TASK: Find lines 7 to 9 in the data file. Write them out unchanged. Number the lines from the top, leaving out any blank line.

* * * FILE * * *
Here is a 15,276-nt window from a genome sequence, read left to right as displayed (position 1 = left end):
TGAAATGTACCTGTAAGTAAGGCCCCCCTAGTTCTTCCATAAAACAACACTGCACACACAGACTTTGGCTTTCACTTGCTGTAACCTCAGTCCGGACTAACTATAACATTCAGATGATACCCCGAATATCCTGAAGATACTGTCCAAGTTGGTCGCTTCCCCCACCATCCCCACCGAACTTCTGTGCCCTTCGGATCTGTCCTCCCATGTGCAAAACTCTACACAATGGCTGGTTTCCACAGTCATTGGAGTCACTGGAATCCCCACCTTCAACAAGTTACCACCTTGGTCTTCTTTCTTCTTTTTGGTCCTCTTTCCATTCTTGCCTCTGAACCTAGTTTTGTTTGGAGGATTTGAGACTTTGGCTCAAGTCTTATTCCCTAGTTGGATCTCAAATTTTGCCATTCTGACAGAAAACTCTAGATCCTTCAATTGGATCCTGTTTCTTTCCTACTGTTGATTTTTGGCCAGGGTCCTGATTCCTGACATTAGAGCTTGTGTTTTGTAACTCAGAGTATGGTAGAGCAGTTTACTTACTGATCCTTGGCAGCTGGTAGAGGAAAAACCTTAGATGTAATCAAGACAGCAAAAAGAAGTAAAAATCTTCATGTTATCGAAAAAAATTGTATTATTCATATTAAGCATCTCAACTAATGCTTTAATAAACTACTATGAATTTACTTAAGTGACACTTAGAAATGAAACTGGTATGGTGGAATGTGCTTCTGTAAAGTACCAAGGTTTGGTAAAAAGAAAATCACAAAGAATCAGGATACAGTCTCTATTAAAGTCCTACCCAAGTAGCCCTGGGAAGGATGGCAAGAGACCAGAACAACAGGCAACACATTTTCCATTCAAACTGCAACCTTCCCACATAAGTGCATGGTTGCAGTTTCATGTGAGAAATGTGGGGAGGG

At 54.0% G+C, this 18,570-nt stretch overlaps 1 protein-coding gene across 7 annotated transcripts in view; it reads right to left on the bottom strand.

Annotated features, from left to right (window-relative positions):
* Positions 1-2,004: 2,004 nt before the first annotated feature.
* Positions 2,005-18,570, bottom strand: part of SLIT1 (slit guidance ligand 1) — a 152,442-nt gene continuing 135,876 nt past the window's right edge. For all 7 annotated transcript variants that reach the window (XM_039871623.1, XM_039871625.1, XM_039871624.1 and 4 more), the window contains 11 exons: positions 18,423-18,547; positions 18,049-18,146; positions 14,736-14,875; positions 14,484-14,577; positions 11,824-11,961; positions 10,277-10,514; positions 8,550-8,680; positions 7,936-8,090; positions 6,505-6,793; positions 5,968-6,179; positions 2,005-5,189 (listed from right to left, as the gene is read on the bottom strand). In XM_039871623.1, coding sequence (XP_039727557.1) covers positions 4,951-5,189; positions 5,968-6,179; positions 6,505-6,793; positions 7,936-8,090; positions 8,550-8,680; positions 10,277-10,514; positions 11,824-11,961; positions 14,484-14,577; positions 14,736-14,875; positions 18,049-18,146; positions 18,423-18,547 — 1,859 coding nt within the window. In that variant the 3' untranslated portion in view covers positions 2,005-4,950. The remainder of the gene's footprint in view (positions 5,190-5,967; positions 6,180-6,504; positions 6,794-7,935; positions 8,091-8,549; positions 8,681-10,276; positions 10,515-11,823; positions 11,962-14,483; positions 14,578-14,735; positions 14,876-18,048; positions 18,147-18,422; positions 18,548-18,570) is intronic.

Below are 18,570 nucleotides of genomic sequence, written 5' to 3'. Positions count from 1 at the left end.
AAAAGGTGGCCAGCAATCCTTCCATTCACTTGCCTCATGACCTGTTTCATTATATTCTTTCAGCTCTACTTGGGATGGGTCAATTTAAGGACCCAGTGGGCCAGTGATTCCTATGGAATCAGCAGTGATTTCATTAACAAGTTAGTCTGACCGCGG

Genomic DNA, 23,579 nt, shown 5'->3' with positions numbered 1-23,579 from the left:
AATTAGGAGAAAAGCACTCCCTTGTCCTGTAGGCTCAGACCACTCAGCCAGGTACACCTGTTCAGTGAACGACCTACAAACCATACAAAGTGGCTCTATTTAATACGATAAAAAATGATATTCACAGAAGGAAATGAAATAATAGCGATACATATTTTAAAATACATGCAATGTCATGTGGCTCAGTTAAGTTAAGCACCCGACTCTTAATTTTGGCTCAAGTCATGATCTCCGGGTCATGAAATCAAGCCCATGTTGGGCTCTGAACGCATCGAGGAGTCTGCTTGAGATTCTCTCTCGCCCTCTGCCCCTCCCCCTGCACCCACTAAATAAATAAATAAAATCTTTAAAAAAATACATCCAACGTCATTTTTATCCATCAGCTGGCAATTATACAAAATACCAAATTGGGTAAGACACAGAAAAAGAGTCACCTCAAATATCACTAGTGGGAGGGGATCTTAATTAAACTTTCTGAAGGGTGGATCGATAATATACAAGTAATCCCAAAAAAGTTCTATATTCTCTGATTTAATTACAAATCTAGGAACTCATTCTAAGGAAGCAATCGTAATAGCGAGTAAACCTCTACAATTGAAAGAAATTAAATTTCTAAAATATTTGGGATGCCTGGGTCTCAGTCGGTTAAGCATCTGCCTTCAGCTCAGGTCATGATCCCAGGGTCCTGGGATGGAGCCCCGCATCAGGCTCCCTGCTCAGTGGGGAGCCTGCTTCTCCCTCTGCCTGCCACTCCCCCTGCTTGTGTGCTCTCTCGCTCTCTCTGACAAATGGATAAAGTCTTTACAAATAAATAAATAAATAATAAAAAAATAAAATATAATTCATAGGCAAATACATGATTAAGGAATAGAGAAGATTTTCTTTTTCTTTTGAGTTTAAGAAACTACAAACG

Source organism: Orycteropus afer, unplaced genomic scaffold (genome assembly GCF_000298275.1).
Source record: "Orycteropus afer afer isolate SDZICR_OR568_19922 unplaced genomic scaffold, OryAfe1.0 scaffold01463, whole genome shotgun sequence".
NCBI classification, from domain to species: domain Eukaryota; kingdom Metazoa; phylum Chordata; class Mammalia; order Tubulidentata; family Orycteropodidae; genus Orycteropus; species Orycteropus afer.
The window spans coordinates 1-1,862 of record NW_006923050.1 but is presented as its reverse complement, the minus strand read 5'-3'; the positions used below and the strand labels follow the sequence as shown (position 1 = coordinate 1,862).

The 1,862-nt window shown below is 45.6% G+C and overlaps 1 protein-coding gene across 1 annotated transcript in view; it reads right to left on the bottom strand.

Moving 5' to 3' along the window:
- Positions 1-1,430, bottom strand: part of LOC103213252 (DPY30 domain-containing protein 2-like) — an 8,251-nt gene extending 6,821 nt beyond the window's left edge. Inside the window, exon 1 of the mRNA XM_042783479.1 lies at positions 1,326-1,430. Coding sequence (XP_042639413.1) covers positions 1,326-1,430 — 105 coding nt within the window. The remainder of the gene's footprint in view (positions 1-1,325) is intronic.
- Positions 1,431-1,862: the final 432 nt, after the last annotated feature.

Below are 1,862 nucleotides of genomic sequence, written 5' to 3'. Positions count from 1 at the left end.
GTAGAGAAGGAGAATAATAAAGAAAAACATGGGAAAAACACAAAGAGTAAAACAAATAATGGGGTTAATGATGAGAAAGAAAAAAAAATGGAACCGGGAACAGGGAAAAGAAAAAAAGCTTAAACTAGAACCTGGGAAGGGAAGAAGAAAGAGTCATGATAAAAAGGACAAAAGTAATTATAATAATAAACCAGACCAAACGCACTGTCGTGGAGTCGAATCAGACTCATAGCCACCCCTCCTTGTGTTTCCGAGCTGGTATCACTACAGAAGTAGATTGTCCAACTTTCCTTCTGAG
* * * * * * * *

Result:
Below are 18,570 nucleotides of genomic sequence, written 5' to 3'. Positions count from 1 at the left end.
AAAAGGTGGCCAGCAATCCTTCCATTCACTTGCCTCATGACCTGTTTCATTATATTCTTTCAGCTCTACTTGGGATGGGTCAATTTAAGGACCCAGTGGGCCAGTGATTCCTATGGAATCAGCAGTGATTTCATTAACAAGTTAGTCTGACCGCGG

Genomic DNA, 23,579 nt, shown 5'->3' with positions numbered 1-23,579 from the left: